Dear Chief Executive John Chen and Chief Operating Officer Marty Beard,
We applaud your decision to stand up for the right to privacy of users in Pakistan by pledging to leave the market because of government demands for direct access to your servers. As international organizations that advocate for privacy and freedom of expression online, we urge you to continue to respect the privacy of users and push back on government requests in Pakistan and around the world. Your leadership will provide a model for tech and telecom companies in the region and beyond, and will contribute to our efforts to increase respect for digital rights in Pakistan.
When law enforcement or security services enjoy direct access to telecommunications networks and servers, they can bypass safeguards that help secure our data and protect our human rights. Direct access leaves all of us — from politicians to human rights defenders — less secure.
Left unchecked, agents of the state can violate due process and procedural fairness guaranteed by competent judicial authorities. When it operates behind a veil of secrecy, law enforcement with unfettered access to our data cannot be held accountable either by the courts or the public.
Moreover, the private internet providers who own and operate telecom networks have a duty to respect human rights, and to prevent and mitigate violations. When police have direct access to their networks and servers, providers cannot scrutinize government requests for adherence to procedural and human rights standards. Providers lose their ability to control access to their networks, and cannot notify affected users when there is unlawful or arbitrary access to their personal information.
International experts agree that secret surveillance powers facilitate the violation of privacy and other human rights. In 2014, the U.N. High Commissioner for Human Rights, Navi Pillay, condemned “de facto coercion of private sector companies to provide sweeping access to information and data relating to private individuals without the latter’s knowledge or consent.” Without notice, targets of surveillance cannot contest the interference with their right to privacy in court or find remedy for violations.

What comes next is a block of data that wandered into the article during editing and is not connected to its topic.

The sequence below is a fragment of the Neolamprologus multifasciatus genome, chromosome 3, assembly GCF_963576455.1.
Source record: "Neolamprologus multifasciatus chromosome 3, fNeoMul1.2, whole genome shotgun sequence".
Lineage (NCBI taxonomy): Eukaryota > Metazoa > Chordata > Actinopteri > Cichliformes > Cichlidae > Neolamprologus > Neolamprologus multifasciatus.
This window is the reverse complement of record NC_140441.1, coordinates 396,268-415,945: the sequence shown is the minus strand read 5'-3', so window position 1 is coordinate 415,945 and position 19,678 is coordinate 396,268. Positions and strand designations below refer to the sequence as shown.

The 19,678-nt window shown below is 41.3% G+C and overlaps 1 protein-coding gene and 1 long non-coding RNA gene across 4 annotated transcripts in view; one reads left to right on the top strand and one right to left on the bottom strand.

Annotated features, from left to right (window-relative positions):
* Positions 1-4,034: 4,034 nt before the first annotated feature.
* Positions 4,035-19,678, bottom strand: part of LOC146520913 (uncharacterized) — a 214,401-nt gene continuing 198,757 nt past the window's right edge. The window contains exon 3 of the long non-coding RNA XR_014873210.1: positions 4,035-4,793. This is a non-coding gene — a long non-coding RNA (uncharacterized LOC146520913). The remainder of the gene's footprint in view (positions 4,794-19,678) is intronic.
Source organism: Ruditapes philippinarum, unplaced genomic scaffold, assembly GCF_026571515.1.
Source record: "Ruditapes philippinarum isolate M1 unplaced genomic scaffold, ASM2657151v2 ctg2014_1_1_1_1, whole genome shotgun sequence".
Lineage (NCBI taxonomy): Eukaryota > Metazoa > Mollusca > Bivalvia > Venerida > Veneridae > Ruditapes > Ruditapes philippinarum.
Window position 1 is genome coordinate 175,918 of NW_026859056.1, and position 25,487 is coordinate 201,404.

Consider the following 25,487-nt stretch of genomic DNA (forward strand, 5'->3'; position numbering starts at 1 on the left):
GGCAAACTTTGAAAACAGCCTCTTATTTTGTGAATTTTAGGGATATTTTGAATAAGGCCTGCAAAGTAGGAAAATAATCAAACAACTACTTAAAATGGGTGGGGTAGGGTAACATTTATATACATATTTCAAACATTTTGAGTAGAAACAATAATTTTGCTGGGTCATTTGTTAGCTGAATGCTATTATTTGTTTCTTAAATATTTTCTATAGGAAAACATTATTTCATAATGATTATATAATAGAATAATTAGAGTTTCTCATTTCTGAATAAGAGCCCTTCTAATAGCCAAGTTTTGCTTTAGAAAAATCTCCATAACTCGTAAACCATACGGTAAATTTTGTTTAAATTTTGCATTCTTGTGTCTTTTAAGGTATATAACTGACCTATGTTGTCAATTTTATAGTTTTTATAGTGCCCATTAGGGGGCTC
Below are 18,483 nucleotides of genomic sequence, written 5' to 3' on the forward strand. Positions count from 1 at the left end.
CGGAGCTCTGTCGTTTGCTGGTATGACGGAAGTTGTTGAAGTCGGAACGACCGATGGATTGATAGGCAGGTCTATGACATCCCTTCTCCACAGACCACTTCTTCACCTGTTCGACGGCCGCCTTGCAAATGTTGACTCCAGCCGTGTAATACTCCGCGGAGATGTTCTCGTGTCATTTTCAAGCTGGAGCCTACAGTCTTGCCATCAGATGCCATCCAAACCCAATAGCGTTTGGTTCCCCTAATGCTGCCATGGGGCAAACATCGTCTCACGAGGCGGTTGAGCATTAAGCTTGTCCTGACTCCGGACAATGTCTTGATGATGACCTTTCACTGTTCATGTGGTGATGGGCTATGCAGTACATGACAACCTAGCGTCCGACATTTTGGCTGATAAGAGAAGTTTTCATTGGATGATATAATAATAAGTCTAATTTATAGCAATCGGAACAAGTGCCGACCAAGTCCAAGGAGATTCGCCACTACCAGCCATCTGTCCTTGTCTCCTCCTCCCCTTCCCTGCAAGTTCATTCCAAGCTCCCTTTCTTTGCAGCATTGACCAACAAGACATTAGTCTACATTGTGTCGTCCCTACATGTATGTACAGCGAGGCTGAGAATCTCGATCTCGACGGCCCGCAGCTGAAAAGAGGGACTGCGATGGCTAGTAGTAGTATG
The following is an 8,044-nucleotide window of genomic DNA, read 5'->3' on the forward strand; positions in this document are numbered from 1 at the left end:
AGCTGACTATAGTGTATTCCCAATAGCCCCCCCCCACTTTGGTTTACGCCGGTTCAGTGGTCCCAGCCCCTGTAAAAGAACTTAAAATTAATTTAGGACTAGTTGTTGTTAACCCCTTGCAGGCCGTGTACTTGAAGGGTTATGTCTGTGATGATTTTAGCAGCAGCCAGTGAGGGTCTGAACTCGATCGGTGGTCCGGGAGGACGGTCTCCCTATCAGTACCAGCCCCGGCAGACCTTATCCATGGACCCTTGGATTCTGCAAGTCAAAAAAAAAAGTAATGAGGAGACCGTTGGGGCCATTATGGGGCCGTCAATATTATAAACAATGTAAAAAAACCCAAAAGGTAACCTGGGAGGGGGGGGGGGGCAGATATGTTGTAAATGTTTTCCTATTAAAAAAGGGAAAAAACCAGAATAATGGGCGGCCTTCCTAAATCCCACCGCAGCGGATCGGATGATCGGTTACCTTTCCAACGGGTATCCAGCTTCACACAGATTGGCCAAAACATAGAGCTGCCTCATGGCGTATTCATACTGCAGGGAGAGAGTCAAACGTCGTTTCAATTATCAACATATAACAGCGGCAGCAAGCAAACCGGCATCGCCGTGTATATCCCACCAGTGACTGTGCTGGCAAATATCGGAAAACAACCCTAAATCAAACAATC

For these reasons, we are glad to see BlackBerry’s firm stance against direct access, and your recent statement that “we do not support ‘back doors’ granting open access to our customers’ information and have never done this anywhere in the world.”
But we believe you can do more.
We urge you to extend this leadership on privacy in favor of a more safe and enabling environment across your business operations, including India. You can take a few basic steps to improve your practices, such as:
- releasing transparency reports on government requests for user data and content restrictions;
- committing to reject and publish any requests to shut down, throttle, or otherwise allow government control over your networks;
- demanding that any requests for user data be supported by a valid, written court order that strictly complies with domestic and international law; and
- extending end-to-end encryption to all BlackBerry communications products and services.
We recommend the Ranking Digital Rights project’s Corporate Accountability Index as a resource for you to identify more ways to lead in human rights commitments and practice.
In the context of Pakistan, we add one urgent recommendation:
- use your voice to oppose the harmful drafted cybercrime bill, the Prevention of Electronic Crimes Bill 2015 (PECB).
Under Section 38 of the PECB, for instance, the Pakistani government can share the personal data of any user to “any foreign Government, 24 x 7 network, any foreign agency or any international organization or agency” upon request, without the consent or knowledge of the users themselves. We strongly recommend that Pakistani policy makers in the National Assembly revise the proposal and other legislation negatively impacting human rights defenders to bring it in line with international human rights law and standards.
We understand Pakistan extended your deadline until the end of the year, and that you may be in talks with the government. You should hold true to your principles, and remain committed to human rights and due process. We ask that you be transparent about the negotiations, and we will stand by to support and engage with you in that process.
We again thank you for your strong stance in favor of privacy and fundamental rights, and we offer our assistance in helping you establish further protections in Pakistan and elsewhere. We are available to meet at your earliest convenience.
Access Now (Global)
Association for Progressive Communications (Global)
Centre for Communication Governance (India)
Digital Rights Foundation (Pakistan)
Electronic Frontier Foundation (US)
Freedom Network (Pakistan)
International Service for Human Rights (Global)
Media Matters for Democracy (Pakistan)
Privacy International (Global)
Unwanted Witness (Uganda)